Part 3: Ad Networks vs Premium Ad Exchanges: The Publisher Perspective

My first blog in this three part series looked at the advertiser’s view of exchanges and ad networks. Advertisers prefer exchanges. Last week’s post discussed how publishers view ad networks as compared to remnant exchanges. This blog will talk about how publishers view a new type of exchange emerging: Premium Exchanges.

Premium Exchanges
In the past, exchanges were focused on taking remnant impressions and selling them off at the best price they could get. Premium exchanges will soon appear. They are private exchanges, open only to high quality, brand safe, content driven, trusted publishers. Many of the private exchanges getting a lot of press about limiting the sites that can join – which is a good step forward.  However, these “private exchanges”, at the end of the day, are simply auctioning off remnant impressions using Real Time Bidding, just like today’s remnant exchanges.

A Premium Exchange is a private exchange that goes even further. As well as restricting sites, it changes the way inventory is sold to better match the way brand advertisers buy.  Brand advertisers want a high level of transparency and control of where and when their ads run. They are willing to pay a small premium for this. Premium exchanges both bring high quality brand safe sites to advertisers and also sell that inventory on a guaranteed basis as required for a brand media plan.

The Publisher Perspective
As I said in the last post, publishers want:

  • High fill rates
  • High percentage of good CPM campaigns
  • Good ad quality
  • No competition with the publisher’s sales reps

Let’s examine how Premium Exchanges stack up to ad networks.

1. Fill Rates
Ad networks rely on sales reps to meet buyers in person or on the phone. Ad exchanges, however, rely on technology, not sales reps, to “meet” advertisers. That usually means that the exchanges will have a better fill rate. However, Premium Exchanges limit who they target: brand advertisers. Ad Networks also sell to performance advertisers. So the ad networks will have better fill rate – though at a lower CPM (see below).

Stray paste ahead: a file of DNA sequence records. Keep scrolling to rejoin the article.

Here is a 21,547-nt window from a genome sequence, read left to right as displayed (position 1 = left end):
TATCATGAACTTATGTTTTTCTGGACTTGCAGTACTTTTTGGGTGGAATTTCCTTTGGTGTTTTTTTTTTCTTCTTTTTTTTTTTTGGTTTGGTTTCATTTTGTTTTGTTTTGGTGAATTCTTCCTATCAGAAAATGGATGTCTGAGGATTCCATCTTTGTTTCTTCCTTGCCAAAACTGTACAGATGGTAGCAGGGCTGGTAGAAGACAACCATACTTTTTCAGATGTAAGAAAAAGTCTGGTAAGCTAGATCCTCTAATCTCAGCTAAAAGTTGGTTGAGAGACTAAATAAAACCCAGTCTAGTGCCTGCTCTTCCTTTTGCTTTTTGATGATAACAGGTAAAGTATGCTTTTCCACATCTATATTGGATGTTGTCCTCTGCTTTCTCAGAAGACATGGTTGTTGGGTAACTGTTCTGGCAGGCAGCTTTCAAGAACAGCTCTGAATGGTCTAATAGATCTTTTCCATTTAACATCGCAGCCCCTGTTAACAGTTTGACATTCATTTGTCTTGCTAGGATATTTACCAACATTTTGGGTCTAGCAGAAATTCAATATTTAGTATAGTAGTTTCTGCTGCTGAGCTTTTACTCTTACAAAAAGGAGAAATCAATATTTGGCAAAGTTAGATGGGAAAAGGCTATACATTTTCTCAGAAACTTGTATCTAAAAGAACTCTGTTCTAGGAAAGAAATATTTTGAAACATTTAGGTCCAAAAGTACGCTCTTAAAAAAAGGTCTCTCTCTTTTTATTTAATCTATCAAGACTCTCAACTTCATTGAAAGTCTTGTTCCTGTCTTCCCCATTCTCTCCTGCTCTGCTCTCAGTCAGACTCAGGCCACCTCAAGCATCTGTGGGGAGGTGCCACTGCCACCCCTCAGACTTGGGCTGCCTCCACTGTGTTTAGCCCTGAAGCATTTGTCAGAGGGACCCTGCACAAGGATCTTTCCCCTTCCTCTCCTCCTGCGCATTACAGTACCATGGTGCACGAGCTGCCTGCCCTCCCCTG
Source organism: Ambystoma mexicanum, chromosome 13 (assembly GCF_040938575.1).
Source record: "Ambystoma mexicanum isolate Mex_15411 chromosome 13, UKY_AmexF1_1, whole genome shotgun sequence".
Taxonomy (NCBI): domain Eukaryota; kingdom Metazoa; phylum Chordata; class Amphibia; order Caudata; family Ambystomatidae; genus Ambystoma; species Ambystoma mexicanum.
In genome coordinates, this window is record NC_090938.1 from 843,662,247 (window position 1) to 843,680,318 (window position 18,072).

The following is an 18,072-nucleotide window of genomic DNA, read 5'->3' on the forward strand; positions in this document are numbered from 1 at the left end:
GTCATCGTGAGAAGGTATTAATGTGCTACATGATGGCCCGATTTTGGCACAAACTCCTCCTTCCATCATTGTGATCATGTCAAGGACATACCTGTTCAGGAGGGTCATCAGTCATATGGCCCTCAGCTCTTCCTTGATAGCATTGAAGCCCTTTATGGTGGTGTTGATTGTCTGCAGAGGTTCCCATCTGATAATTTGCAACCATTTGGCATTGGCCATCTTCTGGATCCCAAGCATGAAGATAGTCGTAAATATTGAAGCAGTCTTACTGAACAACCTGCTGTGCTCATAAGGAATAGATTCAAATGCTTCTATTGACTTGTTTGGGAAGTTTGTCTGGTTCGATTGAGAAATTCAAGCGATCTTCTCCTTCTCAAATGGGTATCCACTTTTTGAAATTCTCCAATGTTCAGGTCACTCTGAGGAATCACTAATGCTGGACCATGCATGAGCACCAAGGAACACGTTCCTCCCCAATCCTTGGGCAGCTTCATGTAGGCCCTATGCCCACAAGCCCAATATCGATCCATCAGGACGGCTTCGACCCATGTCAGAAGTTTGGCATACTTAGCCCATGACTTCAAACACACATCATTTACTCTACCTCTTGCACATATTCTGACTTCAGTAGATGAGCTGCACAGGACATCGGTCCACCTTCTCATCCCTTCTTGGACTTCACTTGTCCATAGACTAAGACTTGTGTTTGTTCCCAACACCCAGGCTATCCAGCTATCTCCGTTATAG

Networks win. (Premium Exchanges 0, Networks 1)

2. Percentage of high CPM campaigns
Ad networks find some high quality advertisers that will pay the publisher good CPMs but sell the rest of the volume to Performance Advertisers that pay low CPMs.  Premium Exchanges are different. They are built to appeal only to brand advertisers.  100% of their campaigns will be sold to brand advertisers who pay the higher price to get transparency and the controlf of when and where their ads run. So, the Premium Exchanges will have a larger percentage of high CPM campaigns (approx 100%).
Premium Exchanges win. (Exchanges 1, Networks 1)

3. Ad quality
Publishers want high quality ads to appear on their site. They love to see Coke or Ford ads on their site but hate to see diet ads. Ad networks won against remnant exchanges because remnant exchanges auction inventory to any low quality advertiser. However Premium Exchanges are designed for premium brand advertisers only. Ad quality will therefore be high.
Premium Exchanges win. (Premium Exchanges 2, Networks 1)

4. Competition with Publisher Sales Reps
Publishers hate seeing a quality advertiser buy from a remnant exchange or network because they found a lower price. Publishers dislike ad networks because of this price competition, as I said last week. Premium Exchanges however will not compete with the sales team. Premium Exchanges do sell the same guaranteed inventory that the sales reps sell. But they sell it at the same price as the sales team. So there is no competition. Infact a good Premium Exchange will allow a publisher sales rep to put his/her inventory into their easy to use, instant gratification, exchange and find more advertisers. So from a Publisher’s perspective they love the partnership of Premium Exchanges rather than price competition of ad networks.
Premium Exchange wins. (Premium Exchanges 3, Networks 1)

Overall publishers will love most things about the Premium Exchanges – except the fill rate. Yet, over time as more agencies and local advertiser see how easy it is to buy from a premium exchange, the fill rates will climb. Premium Exchanges will be a godsend to premium publishers with high quality content. However they won’t be much use to low value UGC inventory sites because they will not be allowed onto the private premium exchanges.

Ad networks may be seriously damaged or killed by the Premium Exchanges. The remnant exchanges took a lot of their high volume low priced business. Now, Premium Exchanges will take some of their high priced, low volume business. They will get squeezed on both ends and will have to fight for survival.